What's so hard about parenting isn't their emotions, it's our emotions!
When my kids didn't listen to me, I got triggered. And I thought it was their fault! That put the responsibility for my emotional well-being and behavior firmly onto my children.
I really knew, of course, that my feelings weren't their fault. Still, something deeply rooted in my nervous system got overwhelmed, felt helpless, and took over much of the time when I was upset.
Learning to notice the feelings in myself,
to name them,
to feel them in my body, and most importantly,
to tend to them and parent the big feelings that can so easily hijack me when I don't prioritize them,
has made big changes in how I relate to my kids.
"The way we talk to our children becomes their inner voice. "
The way we talk, our assumptions and expectations, how we respond to their struggles, all of these form our children's inner voice. Our own inner voice, too, has been formed by parents and teachers and culture.
When we're struggling as adults, it's easy to feel that the problems are outside of us (and of course they are to some extent!). Our struggles are also the internalized beliefs of that inner voice, telling us we're not good enough, or that we shouldn't be sad, or that we have to fix something even when we don't know how to, or (fill in the blank).
There's nobody around us who can change that. Our kids, friends, even our parents can't change it, because it's an internalized story from the past.
But we can change it! When we notice the voice--learning to listen as though it's the voice of a little one, naming the emotion, handling it gently and lovingly, offering connection to our lost little inner child, we can rewrite the old stories that are stuck inside of us.
Transforming the inner voice is possible, courageous, freeing, and a service to this messy world.
And (continuing from the past couple of days), the 'standing with' we can do as parents isn't only for our kids! Even as we're showing up as competent adults in the world, we carry these tender, vulnerable little kids around inside of us. Everything you experienced as a little one is still with you. The emotional experiences you had without the support of caring adults rise up sometimes, and when that happens it can feel like being taken over by an irrational child, an abandoned kid, or an angry teen.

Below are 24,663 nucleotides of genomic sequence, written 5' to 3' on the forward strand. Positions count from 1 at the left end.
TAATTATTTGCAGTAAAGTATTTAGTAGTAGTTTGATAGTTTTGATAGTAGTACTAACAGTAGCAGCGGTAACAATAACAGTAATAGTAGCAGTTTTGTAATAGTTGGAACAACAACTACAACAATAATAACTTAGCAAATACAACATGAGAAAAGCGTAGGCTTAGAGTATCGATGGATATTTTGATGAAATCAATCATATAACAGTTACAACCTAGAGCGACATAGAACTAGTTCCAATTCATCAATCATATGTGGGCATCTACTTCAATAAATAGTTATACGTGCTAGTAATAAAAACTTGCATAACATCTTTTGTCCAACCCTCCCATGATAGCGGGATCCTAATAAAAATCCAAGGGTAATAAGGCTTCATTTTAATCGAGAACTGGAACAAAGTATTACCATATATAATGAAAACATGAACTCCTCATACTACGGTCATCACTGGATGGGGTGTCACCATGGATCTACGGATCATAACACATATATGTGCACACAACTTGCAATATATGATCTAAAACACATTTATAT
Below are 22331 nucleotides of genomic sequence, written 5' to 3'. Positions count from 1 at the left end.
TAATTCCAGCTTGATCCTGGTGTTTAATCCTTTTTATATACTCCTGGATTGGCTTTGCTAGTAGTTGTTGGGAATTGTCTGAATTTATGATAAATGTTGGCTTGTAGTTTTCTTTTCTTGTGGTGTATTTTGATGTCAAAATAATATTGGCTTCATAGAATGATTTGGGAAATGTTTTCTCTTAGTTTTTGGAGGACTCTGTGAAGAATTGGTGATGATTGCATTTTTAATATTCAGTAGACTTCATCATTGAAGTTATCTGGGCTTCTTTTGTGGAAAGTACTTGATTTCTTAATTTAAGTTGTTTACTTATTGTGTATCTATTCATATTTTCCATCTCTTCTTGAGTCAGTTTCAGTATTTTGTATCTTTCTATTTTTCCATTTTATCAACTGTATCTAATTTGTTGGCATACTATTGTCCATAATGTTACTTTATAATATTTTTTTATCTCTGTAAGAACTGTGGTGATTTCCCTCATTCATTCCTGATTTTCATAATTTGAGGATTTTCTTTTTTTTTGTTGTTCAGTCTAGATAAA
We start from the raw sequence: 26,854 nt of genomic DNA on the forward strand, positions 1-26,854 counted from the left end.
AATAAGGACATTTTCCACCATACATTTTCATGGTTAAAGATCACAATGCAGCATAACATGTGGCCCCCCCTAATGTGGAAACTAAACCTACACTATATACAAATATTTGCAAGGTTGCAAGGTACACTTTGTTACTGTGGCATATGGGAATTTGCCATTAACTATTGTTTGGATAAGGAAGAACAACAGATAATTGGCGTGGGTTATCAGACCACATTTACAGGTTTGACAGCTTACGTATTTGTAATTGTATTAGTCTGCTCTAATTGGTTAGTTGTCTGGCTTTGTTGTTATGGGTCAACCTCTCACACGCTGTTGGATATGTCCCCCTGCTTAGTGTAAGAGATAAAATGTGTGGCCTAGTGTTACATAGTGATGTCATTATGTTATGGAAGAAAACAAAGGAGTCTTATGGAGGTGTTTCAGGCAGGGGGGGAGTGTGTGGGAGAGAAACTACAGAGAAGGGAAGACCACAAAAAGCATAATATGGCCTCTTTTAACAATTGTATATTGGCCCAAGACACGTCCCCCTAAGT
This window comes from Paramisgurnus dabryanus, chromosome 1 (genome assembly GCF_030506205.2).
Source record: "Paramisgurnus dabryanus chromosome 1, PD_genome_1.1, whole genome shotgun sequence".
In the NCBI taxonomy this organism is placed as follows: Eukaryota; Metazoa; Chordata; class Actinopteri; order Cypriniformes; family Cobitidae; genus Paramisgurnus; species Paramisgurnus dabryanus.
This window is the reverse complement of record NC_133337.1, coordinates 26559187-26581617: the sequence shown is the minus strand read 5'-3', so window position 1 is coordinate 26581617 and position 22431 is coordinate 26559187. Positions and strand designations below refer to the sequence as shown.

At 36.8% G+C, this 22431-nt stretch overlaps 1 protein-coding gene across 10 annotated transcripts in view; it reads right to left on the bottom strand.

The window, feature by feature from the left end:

Learning to stay close to that inner kid--loving yourself even as you're angry or scared or feeling abandoned with the weight of the world on your shoulders--is the most powerful thing I've ever practiced. Want to try?
Next time you're feeling something strong, you could try this.
Just like our kids deserve to know that we can handle their messy feelings, we deserve to know that for ourselves.
For our kids to feel safe (continuing from yesterday's post), they need to feel us willing to stand with them. Keeping them safe in a concrete/material way is both important and impossible, especially when they're at particular risk in this messy world--when they're BIPOC, LBGTQI+, neurodivergent, ill, living in poverty, in a war zone or violent area, in a home with domestic violence, carrying personal and/or family trauma, etc. As loving parents, we need to do what we can while recognizing that we can not control outcomes.
'Standing with' sounds simple--of course we want to do that, right?! But is that what you experienced growing up? Most of us carry invisible patterns of self-abandonment that make their way into our parenting.
How do we change these patterns? We practice asking ourselves, can I greet this complicated, beautiful, imperfect being as they are right now? Is something in my nervous system cringing or reacting or scared, wanting to coach them toward being somehow more palatable to me or the world?
Children need, so badly, the feeling that we are willing to meet them as they are. That we aren't embarrassed by them, that we can handle their messy, deep selves. They need us to stand with them as they rise up into their beautiful wholeness, even before we see where it's heading.
To clarify--this doesn't mean we overprotect or rescue our children from the real consequences of their actions. It just means that we stay close and connected while they grow. For example, when a kid hurts a friend and feels isolated or ashamed or angry, we can we sit with them in it, loving them and letting them learn what they are learning rather than disconnecting, shaming, explaining, fixing, or making it about our feelings. What's important is not that they (or we) are always comfortable but that they are not cut off from our love.
If you're parenting right now, you have a pretty complicated set of responsibilities, right? Today I want to narrow it all down to something very, very simple and foundational. For children (or any humans) to learn, function, socialize, and be healthy they need to know:
When you wake up to a cranky child, when your tween is freaking out about homework, when your teen comes home from school in a mood, let yourself wonder how your child would answer these questions.
Can you provide them with some evidence (not words, not assumption, not even the evidence from yesterday) that they are safe with you right now? Can you show them that they matter? More specifics tomorrow!
I'm a person on a messy journey--healing, learning, discovering and rediscovering. Sharing, writing, talking, and teaching help me to understand myself and the world more clearly. I hope it can help make your journey a easier, too.